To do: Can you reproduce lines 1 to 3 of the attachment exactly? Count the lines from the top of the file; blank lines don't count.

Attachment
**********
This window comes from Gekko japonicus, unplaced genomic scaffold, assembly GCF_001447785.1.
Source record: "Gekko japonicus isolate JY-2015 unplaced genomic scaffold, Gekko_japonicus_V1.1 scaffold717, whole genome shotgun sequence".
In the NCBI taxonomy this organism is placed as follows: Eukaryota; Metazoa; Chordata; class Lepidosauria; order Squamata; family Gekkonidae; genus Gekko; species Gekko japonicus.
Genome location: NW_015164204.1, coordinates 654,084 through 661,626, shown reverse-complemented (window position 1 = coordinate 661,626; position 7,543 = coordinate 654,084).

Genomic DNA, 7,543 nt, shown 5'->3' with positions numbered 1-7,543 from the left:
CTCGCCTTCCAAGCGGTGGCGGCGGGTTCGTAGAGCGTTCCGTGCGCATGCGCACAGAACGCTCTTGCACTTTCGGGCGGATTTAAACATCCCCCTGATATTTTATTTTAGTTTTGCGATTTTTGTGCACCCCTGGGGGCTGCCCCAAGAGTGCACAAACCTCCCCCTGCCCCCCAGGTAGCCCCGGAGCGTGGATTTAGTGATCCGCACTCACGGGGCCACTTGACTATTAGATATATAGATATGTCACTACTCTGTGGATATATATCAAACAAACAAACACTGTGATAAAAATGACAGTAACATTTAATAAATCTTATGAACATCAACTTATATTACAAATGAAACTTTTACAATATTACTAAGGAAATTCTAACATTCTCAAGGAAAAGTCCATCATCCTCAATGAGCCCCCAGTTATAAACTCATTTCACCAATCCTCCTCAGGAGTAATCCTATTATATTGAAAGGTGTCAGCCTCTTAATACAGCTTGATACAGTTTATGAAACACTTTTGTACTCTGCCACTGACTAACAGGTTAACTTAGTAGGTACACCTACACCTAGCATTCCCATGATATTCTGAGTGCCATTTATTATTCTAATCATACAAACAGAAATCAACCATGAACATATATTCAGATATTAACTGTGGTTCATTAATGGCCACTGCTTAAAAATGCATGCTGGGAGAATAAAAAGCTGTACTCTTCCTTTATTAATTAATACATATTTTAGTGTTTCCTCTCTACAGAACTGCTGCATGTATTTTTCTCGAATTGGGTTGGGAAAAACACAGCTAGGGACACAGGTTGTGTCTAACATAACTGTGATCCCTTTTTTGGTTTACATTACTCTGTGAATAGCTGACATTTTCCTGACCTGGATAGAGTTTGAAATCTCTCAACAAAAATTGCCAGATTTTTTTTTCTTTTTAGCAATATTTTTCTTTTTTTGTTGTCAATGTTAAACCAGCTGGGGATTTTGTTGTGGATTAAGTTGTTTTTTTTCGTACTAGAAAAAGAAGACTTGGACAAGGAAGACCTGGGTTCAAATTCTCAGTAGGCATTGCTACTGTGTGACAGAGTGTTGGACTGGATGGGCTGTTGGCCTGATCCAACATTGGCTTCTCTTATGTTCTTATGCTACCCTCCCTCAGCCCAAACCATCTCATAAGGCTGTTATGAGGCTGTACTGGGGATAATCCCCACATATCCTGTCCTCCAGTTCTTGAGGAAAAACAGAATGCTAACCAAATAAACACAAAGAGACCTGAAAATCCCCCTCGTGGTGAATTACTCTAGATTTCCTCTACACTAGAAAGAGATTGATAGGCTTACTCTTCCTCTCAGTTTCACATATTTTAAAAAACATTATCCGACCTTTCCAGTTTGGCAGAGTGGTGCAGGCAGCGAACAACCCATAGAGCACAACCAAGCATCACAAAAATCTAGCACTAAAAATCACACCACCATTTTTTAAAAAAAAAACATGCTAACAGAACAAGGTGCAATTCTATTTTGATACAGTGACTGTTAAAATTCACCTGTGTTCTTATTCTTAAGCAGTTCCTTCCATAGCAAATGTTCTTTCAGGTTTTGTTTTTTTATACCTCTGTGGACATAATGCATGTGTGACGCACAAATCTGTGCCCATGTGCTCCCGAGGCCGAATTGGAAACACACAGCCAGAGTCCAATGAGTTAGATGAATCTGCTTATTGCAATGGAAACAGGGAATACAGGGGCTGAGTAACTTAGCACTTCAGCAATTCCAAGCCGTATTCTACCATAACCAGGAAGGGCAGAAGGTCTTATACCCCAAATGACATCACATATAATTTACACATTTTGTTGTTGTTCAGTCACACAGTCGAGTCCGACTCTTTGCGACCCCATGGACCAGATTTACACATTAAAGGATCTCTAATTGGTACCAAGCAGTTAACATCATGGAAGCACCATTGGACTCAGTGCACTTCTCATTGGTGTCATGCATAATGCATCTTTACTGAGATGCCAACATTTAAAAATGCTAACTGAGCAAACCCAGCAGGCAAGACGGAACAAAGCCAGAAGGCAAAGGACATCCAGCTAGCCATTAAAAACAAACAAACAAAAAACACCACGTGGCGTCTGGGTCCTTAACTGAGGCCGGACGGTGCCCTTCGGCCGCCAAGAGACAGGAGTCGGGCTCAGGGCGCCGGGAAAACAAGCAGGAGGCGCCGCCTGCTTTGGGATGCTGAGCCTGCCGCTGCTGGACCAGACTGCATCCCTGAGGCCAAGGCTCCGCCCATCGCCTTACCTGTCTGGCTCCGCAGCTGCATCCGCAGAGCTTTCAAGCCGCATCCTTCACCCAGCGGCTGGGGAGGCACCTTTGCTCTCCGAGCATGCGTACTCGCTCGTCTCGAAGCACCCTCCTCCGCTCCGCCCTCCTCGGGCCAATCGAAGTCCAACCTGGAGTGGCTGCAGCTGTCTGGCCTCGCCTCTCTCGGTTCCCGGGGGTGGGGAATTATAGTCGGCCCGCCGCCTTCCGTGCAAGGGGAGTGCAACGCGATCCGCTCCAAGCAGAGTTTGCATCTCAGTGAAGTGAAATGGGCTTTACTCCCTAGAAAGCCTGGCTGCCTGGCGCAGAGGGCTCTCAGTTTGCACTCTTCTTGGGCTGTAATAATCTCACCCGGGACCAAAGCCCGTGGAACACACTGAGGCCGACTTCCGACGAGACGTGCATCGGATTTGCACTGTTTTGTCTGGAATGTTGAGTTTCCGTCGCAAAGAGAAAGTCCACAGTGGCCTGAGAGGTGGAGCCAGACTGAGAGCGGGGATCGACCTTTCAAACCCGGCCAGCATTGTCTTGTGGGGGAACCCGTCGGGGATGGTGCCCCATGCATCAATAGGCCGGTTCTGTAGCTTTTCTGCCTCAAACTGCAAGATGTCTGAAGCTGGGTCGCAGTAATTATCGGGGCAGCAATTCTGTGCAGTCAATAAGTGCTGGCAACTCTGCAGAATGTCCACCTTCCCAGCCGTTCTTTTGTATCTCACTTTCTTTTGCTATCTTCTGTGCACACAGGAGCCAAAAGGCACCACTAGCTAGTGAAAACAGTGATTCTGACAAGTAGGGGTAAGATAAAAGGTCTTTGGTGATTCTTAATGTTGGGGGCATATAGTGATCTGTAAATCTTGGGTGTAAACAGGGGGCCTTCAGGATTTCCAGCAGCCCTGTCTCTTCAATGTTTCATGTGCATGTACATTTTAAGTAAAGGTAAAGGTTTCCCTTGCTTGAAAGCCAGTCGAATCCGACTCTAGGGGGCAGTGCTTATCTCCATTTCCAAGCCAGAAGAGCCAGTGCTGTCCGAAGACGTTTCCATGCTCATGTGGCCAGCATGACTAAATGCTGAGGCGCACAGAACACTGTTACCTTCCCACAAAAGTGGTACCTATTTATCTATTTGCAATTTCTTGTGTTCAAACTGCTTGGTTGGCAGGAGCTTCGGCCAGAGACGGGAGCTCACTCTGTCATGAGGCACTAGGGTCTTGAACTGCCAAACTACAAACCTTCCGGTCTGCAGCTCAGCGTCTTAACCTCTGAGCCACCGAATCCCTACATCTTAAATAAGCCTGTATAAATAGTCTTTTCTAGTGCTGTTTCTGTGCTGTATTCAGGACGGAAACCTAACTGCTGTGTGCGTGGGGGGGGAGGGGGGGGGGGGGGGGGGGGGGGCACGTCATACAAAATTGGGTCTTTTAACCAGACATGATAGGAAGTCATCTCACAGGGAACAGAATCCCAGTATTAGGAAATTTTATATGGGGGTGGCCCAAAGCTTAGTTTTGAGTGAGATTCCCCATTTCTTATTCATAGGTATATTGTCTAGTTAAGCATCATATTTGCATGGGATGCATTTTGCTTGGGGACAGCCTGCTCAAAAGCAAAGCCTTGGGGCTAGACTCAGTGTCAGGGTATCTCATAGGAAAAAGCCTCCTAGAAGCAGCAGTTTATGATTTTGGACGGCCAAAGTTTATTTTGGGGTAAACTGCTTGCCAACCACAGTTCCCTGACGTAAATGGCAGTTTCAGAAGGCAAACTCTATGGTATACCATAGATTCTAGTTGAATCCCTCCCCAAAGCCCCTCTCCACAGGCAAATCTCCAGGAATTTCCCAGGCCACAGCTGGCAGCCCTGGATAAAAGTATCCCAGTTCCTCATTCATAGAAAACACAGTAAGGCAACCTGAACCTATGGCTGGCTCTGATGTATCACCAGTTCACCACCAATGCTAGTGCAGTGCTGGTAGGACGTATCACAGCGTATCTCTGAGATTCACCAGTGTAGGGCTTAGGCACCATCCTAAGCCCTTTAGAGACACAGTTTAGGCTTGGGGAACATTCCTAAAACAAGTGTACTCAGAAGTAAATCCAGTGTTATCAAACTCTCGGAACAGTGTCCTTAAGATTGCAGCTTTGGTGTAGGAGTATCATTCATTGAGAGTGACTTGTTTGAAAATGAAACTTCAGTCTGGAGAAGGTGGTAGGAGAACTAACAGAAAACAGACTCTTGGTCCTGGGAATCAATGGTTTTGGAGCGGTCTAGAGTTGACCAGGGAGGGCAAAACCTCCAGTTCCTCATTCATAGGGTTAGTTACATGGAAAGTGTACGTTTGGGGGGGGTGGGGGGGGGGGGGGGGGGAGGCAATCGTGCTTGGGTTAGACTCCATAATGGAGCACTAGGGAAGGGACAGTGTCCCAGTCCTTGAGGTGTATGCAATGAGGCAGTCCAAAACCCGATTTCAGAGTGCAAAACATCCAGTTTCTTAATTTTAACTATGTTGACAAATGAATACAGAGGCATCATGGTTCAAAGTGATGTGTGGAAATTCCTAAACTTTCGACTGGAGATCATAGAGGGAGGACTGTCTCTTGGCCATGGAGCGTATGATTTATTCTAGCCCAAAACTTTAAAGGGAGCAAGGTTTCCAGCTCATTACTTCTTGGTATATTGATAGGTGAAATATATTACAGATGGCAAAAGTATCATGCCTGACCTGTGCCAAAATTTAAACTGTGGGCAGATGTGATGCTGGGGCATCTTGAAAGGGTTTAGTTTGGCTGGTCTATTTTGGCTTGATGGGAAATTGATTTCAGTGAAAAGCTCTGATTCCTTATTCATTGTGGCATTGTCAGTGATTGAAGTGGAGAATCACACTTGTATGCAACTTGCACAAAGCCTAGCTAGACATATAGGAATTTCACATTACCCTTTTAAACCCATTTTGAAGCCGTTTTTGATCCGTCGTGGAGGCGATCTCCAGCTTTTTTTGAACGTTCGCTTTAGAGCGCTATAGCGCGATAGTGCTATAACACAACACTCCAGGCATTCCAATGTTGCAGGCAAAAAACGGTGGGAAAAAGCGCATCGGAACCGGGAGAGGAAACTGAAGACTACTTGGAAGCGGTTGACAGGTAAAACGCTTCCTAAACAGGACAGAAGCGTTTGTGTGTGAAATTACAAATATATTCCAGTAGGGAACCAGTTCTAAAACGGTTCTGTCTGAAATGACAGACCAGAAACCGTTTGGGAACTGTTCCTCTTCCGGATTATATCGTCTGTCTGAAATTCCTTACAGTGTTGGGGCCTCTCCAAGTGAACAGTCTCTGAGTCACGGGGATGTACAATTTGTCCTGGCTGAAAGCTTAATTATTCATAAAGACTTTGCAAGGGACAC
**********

This window comes from Gekko japonicus, unplaced genomic scaffold, assembly GCF_001447785.1.
Source record: "Gekko japonicus isolate JY-2015 unplaced genomic scaffold, Gekko_japonicus_V1.1 scaffold717, whole genome shotgun sequence".
In the NCBI taxonomy this organism is placed as follows: Eukaryota; Metazoa; Chordata; class Lepidosauria; order Squamata; family Gekkonidae; genus Gekko; species Gekko japonicus.